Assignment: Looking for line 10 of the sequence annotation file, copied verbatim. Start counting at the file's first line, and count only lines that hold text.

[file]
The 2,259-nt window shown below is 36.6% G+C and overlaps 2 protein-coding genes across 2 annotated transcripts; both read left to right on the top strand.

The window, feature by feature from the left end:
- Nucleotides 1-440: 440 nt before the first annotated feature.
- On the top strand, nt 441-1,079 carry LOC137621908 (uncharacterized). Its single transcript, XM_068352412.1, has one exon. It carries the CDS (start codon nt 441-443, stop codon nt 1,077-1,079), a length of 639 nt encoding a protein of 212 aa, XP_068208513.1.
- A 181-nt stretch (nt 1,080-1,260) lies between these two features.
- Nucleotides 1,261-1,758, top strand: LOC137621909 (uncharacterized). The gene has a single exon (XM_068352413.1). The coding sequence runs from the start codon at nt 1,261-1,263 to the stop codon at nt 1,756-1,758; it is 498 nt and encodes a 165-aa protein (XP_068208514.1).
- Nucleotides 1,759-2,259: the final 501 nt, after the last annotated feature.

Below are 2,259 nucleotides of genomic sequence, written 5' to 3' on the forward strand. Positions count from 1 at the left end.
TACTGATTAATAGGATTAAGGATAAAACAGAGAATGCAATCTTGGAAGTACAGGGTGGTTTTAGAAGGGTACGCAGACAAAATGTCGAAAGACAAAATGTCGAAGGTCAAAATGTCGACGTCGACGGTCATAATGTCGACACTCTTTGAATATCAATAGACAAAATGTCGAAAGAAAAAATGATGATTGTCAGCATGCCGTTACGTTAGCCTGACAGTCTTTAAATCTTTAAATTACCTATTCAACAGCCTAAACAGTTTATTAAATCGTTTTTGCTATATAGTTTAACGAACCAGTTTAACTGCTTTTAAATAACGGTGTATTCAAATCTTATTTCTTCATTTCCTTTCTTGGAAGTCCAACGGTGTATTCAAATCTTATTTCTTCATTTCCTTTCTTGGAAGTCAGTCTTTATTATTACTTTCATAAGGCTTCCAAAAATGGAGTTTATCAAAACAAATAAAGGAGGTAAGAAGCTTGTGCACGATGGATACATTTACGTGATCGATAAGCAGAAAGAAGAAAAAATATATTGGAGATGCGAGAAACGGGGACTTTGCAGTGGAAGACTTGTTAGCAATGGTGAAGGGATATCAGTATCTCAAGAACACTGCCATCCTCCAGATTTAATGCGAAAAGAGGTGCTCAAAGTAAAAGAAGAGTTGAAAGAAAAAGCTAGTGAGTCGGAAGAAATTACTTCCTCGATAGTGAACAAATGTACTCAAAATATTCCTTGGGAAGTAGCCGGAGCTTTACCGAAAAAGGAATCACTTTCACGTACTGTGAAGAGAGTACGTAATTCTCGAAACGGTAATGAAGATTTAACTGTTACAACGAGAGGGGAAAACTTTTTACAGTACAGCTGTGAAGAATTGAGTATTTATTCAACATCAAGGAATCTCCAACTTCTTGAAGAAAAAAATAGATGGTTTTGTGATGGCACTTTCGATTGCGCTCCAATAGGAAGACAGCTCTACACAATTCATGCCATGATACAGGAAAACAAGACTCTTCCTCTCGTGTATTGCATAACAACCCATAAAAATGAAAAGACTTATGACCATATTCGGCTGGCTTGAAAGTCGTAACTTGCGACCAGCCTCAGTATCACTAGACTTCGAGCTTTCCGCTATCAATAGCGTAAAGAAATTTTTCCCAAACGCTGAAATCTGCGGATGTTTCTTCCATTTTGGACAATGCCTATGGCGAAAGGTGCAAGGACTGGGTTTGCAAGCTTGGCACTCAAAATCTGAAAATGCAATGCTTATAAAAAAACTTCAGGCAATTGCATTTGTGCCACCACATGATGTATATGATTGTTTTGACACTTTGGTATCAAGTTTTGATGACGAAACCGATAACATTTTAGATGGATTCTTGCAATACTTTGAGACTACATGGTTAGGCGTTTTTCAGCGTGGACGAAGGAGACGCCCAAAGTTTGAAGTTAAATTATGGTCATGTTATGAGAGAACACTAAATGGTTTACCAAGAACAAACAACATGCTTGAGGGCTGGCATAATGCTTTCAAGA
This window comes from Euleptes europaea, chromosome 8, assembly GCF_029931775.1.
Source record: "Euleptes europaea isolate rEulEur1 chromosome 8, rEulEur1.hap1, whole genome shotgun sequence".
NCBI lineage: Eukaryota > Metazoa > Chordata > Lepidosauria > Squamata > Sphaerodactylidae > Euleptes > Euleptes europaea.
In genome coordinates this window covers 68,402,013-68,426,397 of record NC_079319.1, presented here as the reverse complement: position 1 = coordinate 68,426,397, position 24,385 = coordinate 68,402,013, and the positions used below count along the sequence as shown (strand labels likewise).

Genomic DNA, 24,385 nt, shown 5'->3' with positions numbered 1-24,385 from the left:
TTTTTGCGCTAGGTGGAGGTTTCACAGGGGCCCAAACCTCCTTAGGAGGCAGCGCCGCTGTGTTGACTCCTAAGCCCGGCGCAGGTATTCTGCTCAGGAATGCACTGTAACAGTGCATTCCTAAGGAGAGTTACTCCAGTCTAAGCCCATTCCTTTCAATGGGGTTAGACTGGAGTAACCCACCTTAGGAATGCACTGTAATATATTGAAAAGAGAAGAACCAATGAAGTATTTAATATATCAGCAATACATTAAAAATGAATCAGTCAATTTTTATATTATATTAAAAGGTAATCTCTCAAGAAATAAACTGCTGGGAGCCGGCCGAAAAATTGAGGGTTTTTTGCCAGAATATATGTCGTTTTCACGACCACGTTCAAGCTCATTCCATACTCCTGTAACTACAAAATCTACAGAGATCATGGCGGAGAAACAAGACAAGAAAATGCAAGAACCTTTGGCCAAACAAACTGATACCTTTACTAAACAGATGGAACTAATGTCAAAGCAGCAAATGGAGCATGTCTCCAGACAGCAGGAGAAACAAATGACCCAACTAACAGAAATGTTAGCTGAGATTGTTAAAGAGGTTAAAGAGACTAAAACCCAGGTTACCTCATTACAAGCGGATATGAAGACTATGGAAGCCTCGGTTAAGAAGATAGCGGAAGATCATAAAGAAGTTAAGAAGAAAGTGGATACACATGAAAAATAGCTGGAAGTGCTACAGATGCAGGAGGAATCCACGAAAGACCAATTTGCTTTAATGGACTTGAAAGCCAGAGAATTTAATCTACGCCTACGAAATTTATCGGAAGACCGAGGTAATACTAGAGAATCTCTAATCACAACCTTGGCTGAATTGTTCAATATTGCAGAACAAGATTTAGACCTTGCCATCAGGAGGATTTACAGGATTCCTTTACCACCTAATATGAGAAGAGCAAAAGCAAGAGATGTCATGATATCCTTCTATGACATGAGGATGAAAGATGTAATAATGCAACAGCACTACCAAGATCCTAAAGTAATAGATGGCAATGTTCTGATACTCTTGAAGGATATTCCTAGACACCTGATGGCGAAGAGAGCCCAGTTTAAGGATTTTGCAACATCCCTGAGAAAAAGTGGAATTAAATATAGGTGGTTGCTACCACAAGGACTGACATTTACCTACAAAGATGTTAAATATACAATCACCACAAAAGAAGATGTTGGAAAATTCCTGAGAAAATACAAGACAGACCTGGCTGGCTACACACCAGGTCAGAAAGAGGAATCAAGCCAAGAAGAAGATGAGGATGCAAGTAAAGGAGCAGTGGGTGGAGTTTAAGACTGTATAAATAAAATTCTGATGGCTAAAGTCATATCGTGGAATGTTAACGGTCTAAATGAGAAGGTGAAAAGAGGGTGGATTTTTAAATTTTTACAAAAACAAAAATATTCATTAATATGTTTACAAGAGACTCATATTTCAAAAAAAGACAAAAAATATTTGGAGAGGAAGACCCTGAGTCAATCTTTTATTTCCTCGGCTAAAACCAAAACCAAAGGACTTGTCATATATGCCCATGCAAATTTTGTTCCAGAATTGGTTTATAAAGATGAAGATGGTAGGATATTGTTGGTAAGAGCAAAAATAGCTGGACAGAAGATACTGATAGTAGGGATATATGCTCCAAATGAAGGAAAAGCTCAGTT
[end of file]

This window comes from Euleptes europaea, chromosome 8, assembly GCF_029931775.1.